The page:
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Low Tech Monks Going High Tech To Lure Recruits

TRAPPIST, Ky. (AP) - A group of low tech monks in central
Kentucky have gone high tech in an effort to boost their numbers.

Monks at the Abbey of Gethsemani, better known for its medieval
rhythms of prayer and manual labor, has turned to the Internet in
an effort to find recruits for the monastic life.

The monks have signed on with a Florida-based marketer that
finds people interested in becoming Roman Catholic priests, monks
or nuns, then matching them with dioceses or religious communities.

"Some people have called me a headhunter for monks," said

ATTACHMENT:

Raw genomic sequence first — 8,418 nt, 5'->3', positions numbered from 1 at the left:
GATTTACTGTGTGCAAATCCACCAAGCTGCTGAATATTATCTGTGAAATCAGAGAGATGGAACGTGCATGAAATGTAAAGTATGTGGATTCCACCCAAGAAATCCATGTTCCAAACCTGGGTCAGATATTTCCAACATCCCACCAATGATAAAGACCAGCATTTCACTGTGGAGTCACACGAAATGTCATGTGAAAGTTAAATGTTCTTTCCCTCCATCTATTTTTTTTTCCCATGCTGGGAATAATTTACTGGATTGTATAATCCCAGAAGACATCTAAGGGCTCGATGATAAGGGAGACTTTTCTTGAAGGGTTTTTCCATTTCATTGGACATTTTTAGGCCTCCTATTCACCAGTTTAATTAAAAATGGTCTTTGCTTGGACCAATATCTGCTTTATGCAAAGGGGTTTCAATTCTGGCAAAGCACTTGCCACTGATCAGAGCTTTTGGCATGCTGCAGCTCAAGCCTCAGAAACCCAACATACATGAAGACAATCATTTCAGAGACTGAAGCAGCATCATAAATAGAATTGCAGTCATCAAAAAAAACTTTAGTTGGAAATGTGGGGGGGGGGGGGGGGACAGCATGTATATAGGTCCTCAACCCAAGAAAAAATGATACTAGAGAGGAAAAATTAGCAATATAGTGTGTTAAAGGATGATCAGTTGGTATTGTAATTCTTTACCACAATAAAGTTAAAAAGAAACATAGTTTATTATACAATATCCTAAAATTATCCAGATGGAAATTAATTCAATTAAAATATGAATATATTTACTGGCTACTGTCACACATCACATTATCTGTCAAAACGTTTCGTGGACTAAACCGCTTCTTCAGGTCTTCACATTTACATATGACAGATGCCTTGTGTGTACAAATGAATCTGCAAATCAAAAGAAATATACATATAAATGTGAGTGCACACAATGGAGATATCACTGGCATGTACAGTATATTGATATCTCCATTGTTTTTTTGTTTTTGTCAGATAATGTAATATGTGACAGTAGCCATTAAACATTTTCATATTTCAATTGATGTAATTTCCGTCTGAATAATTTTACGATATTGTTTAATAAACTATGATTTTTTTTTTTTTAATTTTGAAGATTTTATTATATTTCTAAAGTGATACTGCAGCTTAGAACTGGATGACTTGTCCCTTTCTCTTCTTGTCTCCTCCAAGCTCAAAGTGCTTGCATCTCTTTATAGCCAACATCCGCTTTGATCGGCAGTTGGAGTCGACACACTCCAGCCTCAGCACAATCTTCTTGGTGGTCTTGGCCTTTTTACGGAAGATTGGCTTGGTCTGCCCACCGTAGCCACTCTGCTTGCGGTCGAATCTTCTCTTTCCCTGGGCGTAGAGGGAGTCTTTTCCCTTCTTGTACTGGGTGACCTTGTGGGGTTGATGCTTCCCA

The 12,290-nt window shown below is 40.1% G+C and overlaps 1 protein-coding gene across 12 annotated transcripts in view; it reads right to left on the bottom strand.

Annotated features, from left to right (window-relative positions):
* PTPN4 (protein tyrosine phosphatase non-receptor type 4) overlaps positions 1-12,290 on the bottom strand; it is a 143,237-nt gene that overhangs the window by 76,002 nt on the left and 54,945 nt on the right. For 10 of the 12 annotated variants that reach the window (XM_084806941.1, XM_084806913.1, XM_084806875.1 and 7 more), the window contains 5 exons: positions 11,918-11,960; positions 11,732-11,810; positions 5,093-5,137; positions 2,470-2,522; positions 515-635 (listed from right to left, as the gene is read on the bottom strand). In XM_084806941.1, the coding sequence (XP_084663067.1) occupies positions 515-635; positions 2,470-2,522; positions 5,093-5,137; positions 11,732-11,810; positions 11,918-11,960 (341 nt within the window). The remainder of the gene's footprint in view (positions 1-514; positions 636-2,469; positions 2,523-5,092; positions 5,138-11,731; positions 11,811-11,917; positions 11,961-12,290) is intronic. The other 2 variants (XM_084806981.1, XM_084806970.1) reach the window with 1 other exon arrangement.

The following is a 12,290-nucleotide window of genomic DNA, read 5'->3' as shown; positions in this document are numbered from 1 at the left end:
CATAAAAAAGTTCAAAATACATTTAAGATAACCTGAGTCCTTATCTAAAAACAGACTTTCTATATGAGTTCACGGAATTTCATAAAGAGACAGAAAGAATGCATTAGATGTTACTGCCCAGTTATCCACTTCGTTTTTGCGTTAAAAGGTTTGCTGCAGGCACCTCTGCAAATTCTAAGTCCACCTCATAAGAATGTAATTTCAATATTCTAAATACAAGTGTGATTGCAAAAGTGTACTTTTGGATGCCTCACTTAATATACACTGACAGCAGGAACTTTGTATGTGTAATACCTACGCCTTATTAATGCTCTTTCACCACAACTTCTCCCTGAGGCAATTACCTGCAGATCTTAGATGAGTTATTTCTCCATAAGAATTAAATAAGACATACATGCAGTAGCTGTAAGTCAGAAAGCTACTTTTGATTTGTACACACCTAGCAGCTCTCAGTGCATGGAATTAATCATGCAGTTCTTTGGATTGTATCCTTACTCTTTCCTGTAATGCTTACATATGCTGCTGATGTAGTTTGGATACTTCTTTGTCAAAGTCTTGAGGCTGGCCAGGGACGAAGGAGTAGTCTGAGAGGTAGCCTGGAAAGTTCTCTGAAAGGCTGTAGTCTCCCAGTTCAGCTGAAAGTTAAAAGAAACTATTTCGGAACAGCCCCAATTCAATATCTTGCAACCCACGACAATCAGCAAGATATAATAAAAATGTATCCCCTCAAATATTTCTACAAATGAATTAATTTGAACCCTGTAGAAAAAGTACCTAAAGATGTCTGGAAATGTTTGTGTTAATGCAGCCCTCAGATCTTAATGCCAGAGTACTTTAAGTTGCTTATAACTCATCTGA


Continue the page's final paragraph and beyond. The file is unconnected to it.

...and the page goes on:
Natalie Smith of Coral Springs, Fla., who runs the donor-funded Web
site, VocationsPlacement.org. "I'm not a headhunter. People are
doing what they want to do. ... I'm just here to help them."

The early returns on the experiment have been promising, said
the Rev. Damien Thompson, abbot of the Trappist monastery.
Gethsemani has seven men in the stages of becoming monks, plus four
others who have taken final vows in the past five years.

But Smith's work, which has funneled prospects to monthly
exploratory visits here, is "a real gift," Thompson said.


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